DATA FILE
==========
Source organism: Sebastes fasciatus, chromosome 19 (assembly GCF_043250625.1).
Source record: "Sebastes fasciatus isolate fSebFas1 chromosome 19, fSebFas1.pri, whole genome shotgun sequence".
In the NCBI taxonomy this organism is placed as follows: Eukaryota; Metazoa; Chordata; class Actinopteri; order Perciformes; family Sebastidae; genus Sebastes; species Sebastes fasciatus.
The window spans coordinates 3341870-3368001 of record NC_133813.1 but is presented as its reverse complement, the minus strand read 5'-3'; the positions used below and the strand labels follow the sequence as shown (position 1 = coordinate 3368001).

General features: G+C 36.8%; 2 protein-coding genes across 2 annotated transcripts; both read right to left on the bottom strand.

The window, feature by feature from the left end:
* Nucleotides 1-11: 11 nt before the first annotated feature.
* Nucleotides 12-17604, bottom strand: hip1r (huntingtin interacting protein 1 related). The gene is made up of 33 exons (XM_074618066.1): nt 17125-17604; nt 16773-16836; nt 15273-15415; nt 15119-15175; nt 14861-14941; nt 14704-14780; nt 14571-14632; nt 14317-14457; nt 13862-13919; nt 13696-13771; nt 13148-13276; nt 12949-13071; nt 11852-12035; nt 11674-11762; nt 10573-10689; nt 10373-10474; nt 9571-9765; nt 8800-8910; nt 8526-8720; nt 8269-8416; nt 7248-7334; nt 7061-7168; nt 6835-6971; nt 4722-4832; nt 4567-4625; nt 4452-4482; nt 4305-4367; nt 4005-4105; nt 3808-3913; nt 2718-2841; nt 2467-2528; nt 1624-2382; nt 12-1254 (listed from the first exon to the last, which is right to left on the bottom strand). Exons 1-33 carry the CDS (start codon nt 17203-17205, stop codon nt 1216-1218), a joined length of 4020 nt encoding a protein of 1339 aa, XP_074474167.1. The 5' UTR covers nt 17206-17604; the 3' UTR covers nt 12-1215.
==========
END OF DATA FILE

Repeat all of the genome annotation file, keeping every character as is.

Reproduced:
Source organism: Sebastes fasciatus, chromosome 19 (assembly GCF_043250625.1).
Source record: "Sebastes fasciatus isolate fSebFas1 chromosome 19, fSebFas1.pri, whole genome shotgun sequence".
In the NCBI taxonomy this organism is placed as follows: Eukaryota; Metazoa; Chordata; class Actinopteri; order Perciformes; family Sebastidae; genus Sebastes; species Sebastes fasciatus.
The window spans coordinates 3341870-3368001 of record NC_133813.1 but is presented as its reverse complement, the minus strand read 5'-3'; the positions used below and the strand labels follow the sequence as shown (position 1 = coordinate 3368001).

General features: G+C 36.8%; 2 protein-coding genes across 2 annotated transcripts; both read right to left on the bottom strand.

The window, feature by feature from the left end:
* Nucleotides 1-11: 11 nt before the first annotated feature.
* Nucleotides 12-17604, bottom strand: hip1r (huntingtin interacting protein 1 related). The gene is made up of 33 exons (XM_074618066.1): nt 17125-17604; nt 16773-16836; nt 15273-15415; nt 15119-15175; nt 14861-14941; nt 14704-14780; nt 14571-14632; nt 14317-14457; nt 13862-13919; nt 13696-13771; nt 13148-13276; nt 12949-13071; nt 11852-12035; nt 11674-11762; nt 10573-10689; nt 10373-10474; nt 9571-9765; nt 8800-8910; nt 8526-8720; nt 8269-8416; nt 7248-7334; nt 7061-7168; nt 6835-6971; nt 4722-4832; nt 4567-4625; nt 4452-4482; nt 4305-4367; nt 4005-4105; nt 3808-3913; nt 2718-2841; nt 2467-2528; nt 1624-2382; nt 12-1254 (listed from the first exon to the last, which is right to left on the bottom strand). Exons 1-33 carry the CDS (start codon nt 17203-17205, stop codon nt 1216-1218), a joined length of 4020 nt encoding a protein of 1339 aa, XP_074474167.1. The 5' UTR covers nt 17206-17604; the 3' UTR covers nt 12-1215.